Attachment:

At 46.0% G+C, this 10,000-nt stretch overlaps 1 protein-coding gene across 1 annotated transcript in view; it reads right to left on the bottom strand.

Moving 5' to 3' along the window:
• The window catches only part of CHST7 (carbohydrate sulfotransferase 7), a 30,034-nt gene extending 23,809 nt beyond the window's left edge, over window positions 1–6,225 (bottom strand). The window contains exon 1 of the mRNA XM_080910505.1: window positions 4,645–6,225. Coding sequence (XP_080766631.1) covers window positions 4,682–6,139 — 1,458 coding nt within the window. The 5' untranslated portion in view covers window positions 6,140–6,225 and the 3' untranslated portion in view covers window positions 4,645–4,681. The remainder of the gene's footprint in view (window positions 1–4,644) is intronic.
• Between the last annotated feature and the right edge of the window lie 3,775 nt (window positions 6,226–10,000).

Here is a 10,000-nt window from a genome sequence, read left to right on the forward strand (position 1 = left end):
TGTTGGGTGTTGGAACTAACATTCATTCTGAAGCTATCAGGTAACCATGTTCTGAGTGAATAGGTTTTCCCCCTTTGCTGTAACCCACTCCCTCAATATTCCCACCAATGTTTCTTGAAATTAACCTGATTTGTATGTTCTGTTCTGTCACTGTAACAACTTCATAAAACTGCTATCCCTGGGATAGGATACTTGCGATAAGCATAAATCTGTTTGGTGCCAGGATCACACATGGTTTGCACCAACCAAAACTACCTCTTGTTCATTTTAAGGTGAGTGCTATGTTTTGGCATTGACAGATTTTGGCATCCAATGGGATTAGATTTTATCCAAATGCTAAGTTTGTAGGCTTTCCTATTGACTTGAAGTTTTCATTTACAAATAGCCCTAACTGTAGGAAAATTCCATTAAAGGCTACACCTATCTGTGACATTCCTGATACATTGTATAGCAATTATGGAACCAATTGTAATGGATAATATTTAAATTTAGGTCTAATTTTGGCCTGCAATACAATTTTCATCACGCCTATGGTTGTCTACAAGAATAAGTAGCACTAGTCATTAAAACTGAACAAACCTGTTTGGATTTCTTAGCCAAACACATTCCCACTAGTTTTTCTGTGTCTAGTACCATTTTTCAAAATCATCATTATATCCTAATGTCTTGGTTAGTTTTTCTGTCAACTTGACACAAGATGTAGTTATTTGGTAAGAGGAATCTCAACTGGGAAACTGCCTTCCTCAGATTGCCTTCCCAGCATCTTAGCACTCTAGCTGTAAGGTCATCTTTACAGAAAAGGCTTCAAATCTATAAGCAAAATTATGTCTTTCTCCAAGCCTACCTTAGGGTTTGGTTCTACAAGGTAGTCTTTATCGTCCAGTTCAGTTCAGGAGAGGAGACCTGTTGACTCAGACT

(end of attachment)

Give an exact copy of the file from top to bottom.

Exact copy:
At 46.0% G+C, this 10,000-nt stretch overlaps 1 protein-coding gene across 1 annotated transcript in view; it reads right to left on the bottom strand.

Moving 5' to 3' along the window:
• The window catches only part of CHST7 (carbohydrate sulfotransferase 7), a 30,034-nt gene extending 23,809 nt beyond the window's left edge, over window positions 1–6,225 (bottom strand). The window contains exon 1 of the mRNA XM_080910505.1: window positions 4,645–6,225. Coding sequence (XP_080766631.1) covers window positions 4,682–6,139 — 1,458 coding nt within the window. The 5' untranslated portion in view covers window positions 6,140–6,225 and the 3' untranslated portion in view covers window positions 4,645–4,681. The remainder of the gene's footprint in view (window positions 1–4,644) is intronic.
• Between the last annotated feature and the right edge of the window lie 3,775 nt (window positions 6,226–10,000).

Here is a 10,000-nt window from a genome sequence, read left to right on the forward strand (position 1 = left end):
TGTTGGGTGTTGGAACTAACATTCATTCTGAAGCTATCAGGTAACCATGTTCTGAGTGAATAGGTTTTCCCCCTTTGCTGTAACCCACTCCCTCAATATTCCCACCAATGTTTCTTGAAATTAACCTGATTTGTATGTTCTGTTCTGTCACTGTAACAACTTCATAAAACTGCTATCCCTGGGATAGGATACTTGCGATAAGCATAAATCTGTTTGGTGCCAGGATCACACATGGTTTGCACCAACCAAAACTACCTCTTGTTCATTTTAAGGTGAGTGCTATGTTTTGGCATTGACAGATTTTGGCATCCAATGGGATTAGATTTTATCCAAATGCTAAGTTTGTAGGCTTTCCTATTGACTTGAAGTTTTCATTTACAAATAGCCCTAACTGTAGGAAAATTCCATTAAAGGCTACACCTATCTGTGACATTCCTGATACATTGTATAGCAATTATGGAACCAATTGTAATGGATAATATTTAAATTTAGGTCTAATTTTGGCCTGCAATACAATTTTCATCACGCCTATGGTTGTCTACAAGAATAAGTAGCACTAGTCATTAAAACTGAACAAACCTGTTTGGATTTCTTAGCCAAACACATTCCCACTAGTTTTTCTGTGTCTAGTACCATTTTTCAAAATCATCATTATATCCTAATGTCTTGGTTAGTTTTTCTGTCAACTTGACACAAGATGTAGTTATTTGGTAAGAGGAATCTCAACTGGGAAACTGCCTTCCTCAGATTGCCTTCCCAGCATCTTAGCACTCTAGCTGTAAGGTCATCTTTACAGAAAAGGCTTCAAATCTATAAGCAAAATTATGTCTTTCTCCAAGCCTACCTTAGGGTTTGGTTCTACAAGGTAGTCTTTATCGTCCAGTTCAGTTCAGGAGAGGAGACCTGTTGACTCAGACT